This graduation, meeting and holiday party were conducted in the pavilion at St. Thomas’ Episcopal Church, a beautiful, 2-lot space on Bayou Desiard. Karen Hayward, a member of the church’s Care of Creation Committee, came out to speak with the group. The church already has provided the pavilion, a pier and a paved walking path to the neighborhood, and is interested in involving us in the development of the space as a healthy, natural, educational oasis in the city. You’ll hear more about this!

Chillin’ around the fire with Bayou Desiard in the background.

It was a wonderful occasion. Thanks to all who brought gifts to exchange, food to share and thoughtful participation in planning our future.

Photos in this post by Kim & Charles Paxton.

Intro to Tensas NWR

What fun to have two events in a single weekend, but all the more fun that one of them is our first ever experiential certification project presentation! Roselie Overby is the candidate for certification and will lead our experience.

Sunday at 2 p.m. join us at Tensas River NWR headquarters, 2312 Quebec Road. That’s a Tallulah mailing address, but for our purposes, in case you’ve never been to Tensas, you can also put it into your GPS. Please note on the map that you must exit I-20 at Waverly and travel a few miles further east on Hwy 80 before turning south on Quebec Road, which takes you into the refuge.

Directions to Tensas River NWR headquarters. (This map is based on a fragment of a Google map.)

We will meet at the headquarters building, which has an ample parking area. After brief introductory comments, we will move to Africa Lake, one of the most interesting features of this diverse, wildlife-rich refuge. It will be important for a few people to pool together in vehicles for the short drive to Africa Lake because the parking area there is quite small.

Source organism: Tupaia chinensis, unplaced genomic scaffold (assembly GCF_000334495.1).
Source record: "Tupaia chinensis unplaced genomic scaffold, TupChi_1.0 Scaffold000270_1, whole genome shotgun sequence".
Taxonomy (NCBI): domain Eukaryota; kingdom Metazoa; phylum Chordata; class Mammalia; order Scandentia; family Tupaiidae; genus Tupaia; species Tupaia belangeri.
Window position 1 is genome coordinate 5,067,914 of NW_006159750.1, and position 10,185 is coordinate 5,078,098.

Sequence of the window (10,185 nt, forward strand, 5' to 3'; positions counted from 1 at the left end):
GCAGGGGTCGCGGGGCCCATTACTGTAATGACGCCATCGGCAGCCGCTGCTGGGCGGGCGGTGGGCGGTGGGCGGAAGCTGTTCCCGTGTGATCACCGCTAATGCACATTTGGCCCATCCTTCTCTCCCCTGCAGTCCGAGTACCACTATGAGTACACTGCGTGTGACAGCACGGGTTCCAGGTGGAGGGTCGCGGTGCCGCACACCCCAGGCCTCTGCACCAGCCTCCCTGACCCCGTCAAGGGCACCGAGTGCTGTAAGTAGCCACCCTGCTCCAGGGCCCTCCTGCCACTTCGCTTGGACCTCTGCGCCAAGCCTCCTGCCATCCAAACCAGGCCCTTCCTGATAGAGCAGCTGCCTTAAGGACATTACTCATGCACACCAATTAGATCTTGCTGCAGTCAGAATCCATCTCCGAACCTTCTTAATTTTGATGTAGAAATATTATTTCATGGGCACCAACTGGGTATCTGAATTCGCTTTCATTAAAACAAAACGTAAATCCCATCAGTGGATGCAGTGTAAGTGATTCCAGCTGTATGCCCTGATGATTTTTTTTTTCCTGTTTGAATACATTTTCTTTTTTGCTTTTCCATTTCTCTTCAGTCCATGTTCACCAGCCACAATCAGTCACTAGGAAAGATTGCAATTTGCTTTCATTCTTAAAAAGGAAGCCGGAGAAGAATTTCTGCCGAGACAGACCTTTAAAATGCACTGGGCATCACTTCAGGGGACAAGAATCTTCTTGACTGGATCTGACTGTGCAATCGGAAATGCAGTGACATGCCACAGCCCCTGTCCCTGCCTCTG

We will hike a mile or so as time allows, with Roselie sharing some history and natural history of the refuge. This area is mixed bottomland hardwood and bald cypress, with diverse plant life and fungi. Roselie has spotted ‘gators in the lake and a variety of tracks in the soft ground, including deer, raccoon and, possibly, coyote. Snake sightings are also possible. Fall flowers are blooming and birds are migrating.

Question Mark butterfly (Polygonia interrogationis), photographed in the Africa Lake parking area, 6/12/21, by Bette J. Kauffman.

This sounds like a wonderful opportunity to do something we haven’t done in awhile, namely create a species list after the hike. So I’m commissioning everyone who can come to bring a notepad and help me keep track. It’s going to be impressive.

Remember also that a committee of three will evaluate Roselie’s presentation but all members of LMN-NE are encouraged to complete and submit our evaluation form for the committee’s consideration. (Forms will be distributed via email.)

To fully enjoy this hike, be prepared! The weather is predicted to be warm and sunny, and the area is usually muddy. You’ll need footwear that can deal with mud, insect repellent, protection from the sun and plenty of water.

We are also required to sign in to the refuge using one of the orange cards for that purpose at the refuge sign at the corner of Quebec and Mill Roads.

Finally, refuge buildings are still closed due to the pandemic, thus there are no restroom facilities. Plan accordingly! Of course, the hardy can also take advantage of “facilitrees”!

Just a reminder: The other event this weekend is the Jungle River Litter Pick, 7 – 8:30 a.m. Saturday at Restoration Park.

Note: I’ll be happy to take up to three fully vaccinated people in my car for the short drive from headquarters to Africa Lake. We will wear masks in the car as a precaution. We will physically distance outdoors and if you are more comfortable wearing a mask the whole time, do so. We will have a sign-in sheet that also constitutes a liability waiver.